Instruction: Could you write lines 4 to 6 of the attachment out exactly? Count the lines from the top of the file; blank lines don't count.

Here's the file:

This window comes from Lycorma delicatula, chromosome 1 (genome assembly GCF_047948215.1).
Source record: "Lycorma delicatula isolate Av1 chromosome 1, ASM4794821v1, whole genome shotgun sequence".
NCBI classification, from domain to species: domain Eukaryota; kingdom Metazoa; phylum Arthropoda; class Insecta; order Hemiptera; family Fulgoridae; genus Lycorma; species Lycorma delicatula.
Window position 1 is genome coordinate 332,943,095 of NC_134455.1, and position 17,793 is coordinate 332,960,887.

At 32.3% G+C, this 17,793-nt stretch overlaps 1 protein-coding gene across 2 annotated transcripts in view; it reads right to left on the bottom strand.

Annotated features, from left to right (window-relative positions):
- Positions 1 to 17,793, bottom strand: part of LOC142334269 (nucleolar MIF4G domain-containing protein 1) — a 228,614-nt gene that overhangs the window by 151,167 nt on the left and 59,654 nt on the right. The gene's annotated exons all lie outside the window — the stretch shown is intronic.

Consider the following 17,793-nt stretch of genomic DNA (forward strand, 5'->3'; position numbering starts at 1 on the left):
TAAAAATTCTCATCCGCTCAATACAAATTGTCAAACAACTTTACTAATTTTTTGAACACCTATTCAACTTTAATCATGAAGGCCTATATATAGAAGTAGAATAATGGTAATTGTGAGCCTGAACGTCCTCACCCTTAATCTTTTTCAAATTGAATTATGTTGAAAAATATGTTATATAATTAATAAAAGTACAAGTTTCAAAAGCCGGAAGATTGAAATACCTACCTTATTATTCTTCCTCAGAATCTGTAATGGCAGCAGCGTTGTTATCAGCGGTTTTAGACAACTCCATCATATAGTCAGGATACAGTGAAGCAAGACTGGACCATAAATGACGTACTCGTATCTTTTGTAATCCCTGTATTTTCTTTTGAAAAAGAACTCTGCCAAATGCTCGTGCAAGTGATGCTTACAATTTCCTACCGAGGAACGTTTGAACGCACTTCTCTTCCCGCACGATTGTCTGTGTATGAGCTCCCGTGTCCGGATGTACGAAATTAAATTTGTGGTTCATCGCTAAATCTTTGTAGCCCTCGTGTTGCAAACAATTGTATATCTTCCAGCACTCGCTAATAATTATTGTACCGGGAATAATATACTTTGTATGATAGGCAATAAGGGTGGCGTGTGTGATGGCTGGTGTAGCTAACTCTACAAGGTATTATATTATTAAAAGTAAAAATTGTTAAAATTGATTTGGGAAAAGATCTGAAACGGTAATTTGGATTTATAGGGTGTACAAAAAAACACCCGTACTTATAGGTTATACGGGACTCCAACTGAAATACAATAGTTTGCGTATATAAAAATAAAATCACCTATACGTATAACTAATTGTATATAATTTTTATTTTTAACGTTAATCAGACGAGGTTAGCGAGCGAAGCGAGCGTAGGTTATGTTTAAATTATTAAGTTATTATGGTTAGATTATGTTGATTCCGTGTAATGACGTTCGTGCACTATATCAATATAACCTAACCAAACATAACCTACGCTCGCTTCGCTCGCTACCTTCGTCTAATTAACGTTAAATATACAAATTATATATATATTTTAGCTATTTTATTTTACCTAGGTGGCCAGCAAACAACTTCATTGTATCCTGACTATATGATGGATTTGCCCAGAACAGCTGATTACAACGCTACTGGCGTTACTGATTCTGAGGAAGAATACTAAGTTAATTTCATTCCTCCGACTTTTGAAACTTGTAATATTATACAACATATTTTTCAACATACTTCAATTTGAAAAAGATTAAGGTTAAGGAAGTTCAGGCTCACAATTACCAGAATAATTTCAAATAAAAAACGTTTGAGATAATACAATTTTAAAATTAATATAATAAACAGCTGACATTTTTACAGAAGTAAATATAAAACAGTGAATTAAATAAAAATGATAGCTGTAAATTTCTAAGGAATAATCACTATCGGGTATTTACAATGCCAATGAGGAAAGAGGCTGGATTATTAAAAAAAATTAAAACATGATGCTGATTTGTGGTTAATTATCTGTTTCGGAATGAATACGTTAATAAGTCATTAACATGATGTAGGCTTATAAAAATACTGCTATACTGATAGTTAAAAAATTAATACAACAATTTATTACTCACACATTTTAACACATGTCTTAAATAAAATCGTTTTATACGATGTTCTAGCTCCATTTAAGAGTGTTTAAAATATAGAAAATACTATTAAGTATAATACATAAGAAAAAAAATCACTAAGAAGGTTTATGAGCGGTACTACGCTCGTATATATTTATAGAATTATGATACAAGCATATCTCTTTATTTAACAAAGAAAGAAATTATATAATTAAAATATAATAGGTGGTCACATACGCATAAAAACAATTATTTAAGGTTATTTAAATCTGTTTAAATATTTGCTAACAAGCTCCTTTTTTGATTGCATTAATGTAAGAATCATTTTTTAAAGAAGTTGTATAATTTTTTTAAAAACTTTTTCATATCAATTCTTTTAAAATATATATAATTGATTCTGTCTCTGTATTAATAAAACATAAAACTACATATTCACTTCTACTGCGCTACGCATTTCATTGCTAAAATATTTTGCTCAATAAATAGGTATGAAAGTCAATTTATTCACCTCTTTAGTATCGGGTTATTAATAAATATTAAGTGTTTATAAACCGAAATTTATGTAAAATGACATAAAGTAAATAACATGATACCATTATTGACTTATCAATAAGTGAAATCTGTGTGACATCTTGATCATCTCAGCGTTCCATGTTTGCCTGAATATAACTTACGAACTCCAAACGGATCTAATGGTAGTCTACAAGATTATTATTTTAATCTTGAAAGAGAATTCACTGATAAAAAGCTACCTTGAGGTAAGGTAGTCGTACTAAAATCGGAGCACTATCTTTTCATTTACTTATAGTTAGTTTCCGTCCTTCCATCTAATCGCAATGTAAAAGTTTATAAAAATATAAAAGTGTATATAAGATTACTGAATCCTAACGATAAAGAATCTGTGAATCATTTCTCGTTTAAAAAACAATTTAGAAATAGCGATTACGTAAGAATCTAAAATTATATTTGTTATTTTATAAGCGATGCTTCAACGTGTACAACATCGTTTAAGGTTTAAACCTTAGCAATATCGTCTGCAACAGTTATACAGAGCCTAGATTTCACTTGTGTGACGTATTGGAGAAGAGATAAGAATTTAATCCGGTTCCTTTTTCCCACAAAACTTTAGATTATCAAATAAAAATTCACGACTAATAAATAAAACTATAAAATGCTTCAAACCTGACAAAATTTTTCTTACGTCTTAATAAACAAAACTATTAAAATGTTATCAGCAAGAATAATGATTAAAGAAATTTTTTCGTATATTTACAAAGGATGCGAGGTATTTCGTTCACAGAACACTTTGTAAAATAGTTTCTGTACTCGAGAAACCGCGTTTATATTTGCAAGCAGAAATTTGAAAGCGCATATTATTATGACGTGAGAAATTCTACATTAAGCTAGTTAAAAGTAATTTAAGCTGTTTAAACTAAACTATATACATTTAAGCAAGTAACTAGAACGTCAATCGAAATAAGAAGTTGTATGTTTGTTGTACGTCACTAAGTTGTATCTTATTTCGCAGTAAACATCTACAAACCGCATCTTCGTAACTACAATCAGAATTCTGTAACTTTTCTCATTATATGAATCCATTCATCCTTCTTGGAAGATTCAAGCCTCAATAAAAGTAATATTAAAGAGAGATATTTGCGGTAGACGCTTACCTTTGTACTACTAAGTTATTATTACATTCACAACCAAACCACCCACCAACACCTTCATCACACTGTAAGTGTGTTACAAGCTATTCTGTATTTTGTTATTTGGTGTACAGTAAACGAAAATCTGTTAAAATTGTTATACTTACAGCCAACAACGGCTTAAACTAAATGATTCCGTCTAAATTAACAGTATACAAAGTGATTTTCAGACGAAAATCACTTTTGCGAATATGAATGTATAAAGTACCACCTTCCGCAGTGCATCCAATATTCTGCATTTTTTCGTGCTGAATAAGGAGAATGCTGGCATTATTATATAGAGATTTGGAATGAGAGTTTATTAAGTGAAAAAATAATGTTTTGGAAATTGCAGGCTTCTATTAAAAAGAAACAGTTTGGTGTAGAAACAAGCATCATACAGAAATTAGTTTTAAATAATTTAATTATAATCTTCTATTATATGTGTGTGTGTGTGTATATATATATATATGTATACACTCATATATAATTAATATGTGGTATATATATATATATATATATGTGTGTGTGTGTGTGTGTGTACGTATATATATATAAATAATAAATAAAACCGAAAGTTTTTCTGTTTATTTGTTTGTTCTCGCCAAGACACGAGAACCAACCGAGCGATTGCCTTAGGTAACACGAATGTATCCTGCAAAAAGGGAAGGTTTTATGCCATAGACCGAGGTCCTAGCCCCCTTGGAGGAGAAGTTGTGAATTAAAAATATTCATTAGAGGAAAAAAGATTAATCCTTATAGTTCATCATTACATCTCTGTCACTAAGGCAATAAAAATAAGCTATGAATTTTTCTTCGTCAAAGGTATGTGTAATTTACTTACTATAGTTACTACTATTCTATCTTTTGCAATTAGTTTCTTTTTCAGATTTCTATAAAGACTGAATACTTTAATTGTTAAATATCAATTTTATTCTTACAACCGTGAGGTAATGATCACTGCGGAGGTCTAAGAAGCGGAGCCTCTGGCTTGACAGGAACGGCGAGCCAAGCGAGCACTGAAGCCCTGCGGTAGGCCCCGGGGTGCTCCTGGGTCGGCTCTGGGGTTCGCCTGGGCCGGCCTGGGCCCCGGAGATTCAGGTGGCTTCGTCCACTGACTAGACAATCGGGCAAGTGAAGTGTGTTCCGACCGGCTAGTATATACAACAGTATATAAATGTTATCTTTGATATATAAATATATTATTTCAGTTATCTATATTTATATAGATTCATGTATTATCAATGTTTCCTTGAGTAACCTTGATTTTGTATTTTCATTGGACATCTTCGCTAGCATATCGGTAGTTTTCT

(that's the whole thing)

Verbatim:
Window position 1 is genome coordinate 332,943,095 of NC_134455.1, and position 17,793 is coordinate 332,960,887.

At 32.3% G+C, this 17,793-nt stretch overlaps 1 protein-coding gene across 2 annotated transcripts in view; it reads right to left on the bottom strand.

Annotated features, from left to right (window-relative positions):